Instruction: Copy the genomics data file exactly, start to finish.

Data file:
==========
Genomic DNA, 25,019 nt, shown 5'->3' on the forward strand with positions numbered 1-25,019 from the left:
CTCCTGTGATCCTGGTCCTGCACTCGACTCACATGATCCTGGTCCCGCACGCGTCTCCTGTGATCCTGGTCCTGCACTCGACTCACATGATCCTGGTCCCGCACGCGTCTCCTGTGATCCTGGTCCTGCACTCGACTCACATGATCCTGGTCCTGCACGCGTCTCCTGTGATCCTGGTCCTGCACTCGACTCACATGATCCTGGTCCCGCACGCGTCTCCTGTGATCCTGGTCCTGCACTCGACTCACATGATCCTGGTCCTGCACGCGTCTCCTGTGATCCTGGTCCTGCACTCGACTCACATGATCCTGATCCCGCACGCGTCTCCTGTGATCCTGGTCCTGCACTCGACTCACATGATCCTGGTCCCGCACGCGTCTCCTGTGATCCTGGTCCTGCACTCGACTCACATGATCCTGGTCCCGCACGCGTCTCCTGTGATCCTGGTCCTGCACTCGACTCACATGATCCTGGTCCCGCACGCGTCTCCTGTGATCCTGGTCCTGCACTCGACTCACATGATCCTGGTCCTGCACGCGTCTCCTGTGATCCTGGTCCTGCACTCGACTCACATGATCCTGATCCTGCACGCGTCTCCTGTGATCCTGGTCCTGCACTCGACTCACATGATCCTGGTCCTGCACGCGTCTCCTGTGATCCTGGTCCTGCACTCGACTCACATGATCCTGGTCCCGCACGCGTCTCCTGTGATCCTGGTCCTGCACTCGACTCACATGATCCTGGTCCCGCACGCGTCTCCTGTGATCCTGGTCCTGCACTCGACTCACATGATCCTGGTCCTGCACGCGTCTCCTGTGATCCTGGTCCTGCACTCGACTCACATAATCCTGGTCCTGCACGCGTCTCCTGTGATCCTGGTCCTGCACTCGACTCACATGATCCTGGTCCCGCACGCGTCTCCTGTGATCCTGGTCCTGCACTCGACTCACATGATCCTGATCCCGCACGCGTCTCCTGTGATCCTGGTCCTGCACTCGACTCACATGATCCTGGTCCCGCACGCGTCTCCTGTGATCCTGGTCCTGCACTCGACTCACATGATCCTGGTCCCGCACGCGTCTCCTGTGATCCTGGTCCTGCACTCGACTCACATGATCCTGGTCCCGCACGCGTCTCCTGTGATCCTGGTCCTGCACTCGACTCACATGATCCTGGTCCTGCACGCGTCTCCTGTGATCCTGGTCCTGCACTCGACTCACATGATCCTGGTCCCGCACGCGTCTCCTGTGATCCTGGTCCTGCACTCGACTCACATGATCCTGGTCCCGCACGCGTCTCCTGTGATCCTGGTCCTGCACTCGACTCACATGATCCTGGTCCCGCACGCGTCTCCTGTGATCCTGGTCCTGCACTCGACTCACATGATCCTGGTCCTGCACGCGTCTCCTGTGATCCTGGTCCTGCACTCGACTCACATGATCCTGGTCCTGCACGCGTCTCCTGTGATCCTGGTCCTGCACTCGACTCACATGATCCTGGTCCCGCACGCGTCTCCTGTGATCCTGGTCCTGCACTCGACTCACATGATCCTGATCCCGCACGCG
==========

Genomic DNA, 25,019 nt, shown 5'->3' on the forward strand with positions numbered 1-25,019 from the left:
CTCCTGTGATCCTGGTCCTGCACTCGACTCACATGATCCTGGTCCCGCACGCGTCTCCTGTGATCCTGGTCCTGCACTCGACTCACATGATCCTGGTCCCGCACGCGTCTCCTGTGATCCTGGTCCTGCACTCGACTCACATGATCCTGGTCCTGCACGCGTCTCCTGTGATCCTGGTCCTGCACTCGACTCACATGATCCTGGTCCCGCACGCGTCTCCTGTGATCCTGGTCCTGCACTCGACTCACATGATCCTGGTCCTGCACGCGTCTCCTGTGATCCTGGTCCTGCACTCGACTCACATGATCCTGATCCCGCACGCGTCTCCTGTGATCCTGGTCCTGCACTCGACTCACATGATCCTGGTCCCGCACGCGTCTCCTGTGATCCTGGTCCTGCACTCGACTCACATGATCCTGGTCCCGCACGCGTCTCCTGTGATCCTGGTCCTGCACTCGACTCACATGATCCTGGTCCCGCACGCGTCTCCTGTGATCCTGGTCCTGCACTCGACTCACATGATCCTGGTCCTGCACGCGTCTCCTGTGATCCTGGTCCTGCACTCGACTCACATGATCCTGATCCTGCACGCGTCTCCTGTGATCCTGGTCCTGCACTCGACTCACATGATCCTGGTCCTGCACGCGTCTCCTGTGATCCTGGTCCTGCACTCGACTCACATGATCCTGGTCCCGCACGCGTCTCCTGTGATCCTGGTCCTGCACTCGACTCACATGATCCTGGTCCCGCACGCGTCTCCTGTGATCCTGGTCCTGCACTCGACTCACATGATCCTGGTCCTGCACGCGTCTCCTGTGATCCTGGTCCTGCACTCGACTCACATAATCCTGGTCCTGCACGCGTCTCCTGTGATCCTGGTCCTGCACTCGACTCACATGATCCTGGTCCCGCACGCGTCTCCTGTGATCCTGGTCCTGCACTCGACTCACATGATCCTGATCCCGCACGCGTCTCCTGTGATCCTGGTCCTGCACTCGACTCACATGATCCTGGTCCCGCACGCGTCTCCTGTGATCCTGGTCCTGCACTCGACTCACATGATCCTGGTCCCGCACGCGTCTCCTGTGATCCTGGTCCTGCACTCGACTCACATGATCCTGGTCCCGCACGCGTCTCCTGTGATCCTGGTCCTGCACTCGACTCACATGATCCTGGTCCTGCACGCGTCTCCTGTGATCCTGGTCCTGCACTCGACTCACATGATCCTGGTCCCGCACGCGTCTCCTGTGATCCTGGTCCTGCACTCGACTCACATGATCCTGGTCCCGCACGCGTCTCCTGTGATCCTGGTCCTGCACTCGACTCACATGATCCTGGTCCCGCACGCGTCTCCTGTGATCCTGGTCCTGCACTCGACTCACATGATCCTGGTCCTGCACGCGTCTCCTGTGATCCTGGTCCTGCACTCGACTCACATGATCCTGGTCCTGCACGCGTCTCCTGTGATCCTGGTCCTGCACTCGACTCACATGATCCTGGTCCCGCACGCGTCTCCTGTGATCCTGGTCCTGCACTCGACTCACATGATCCTGATCCCGCACGCG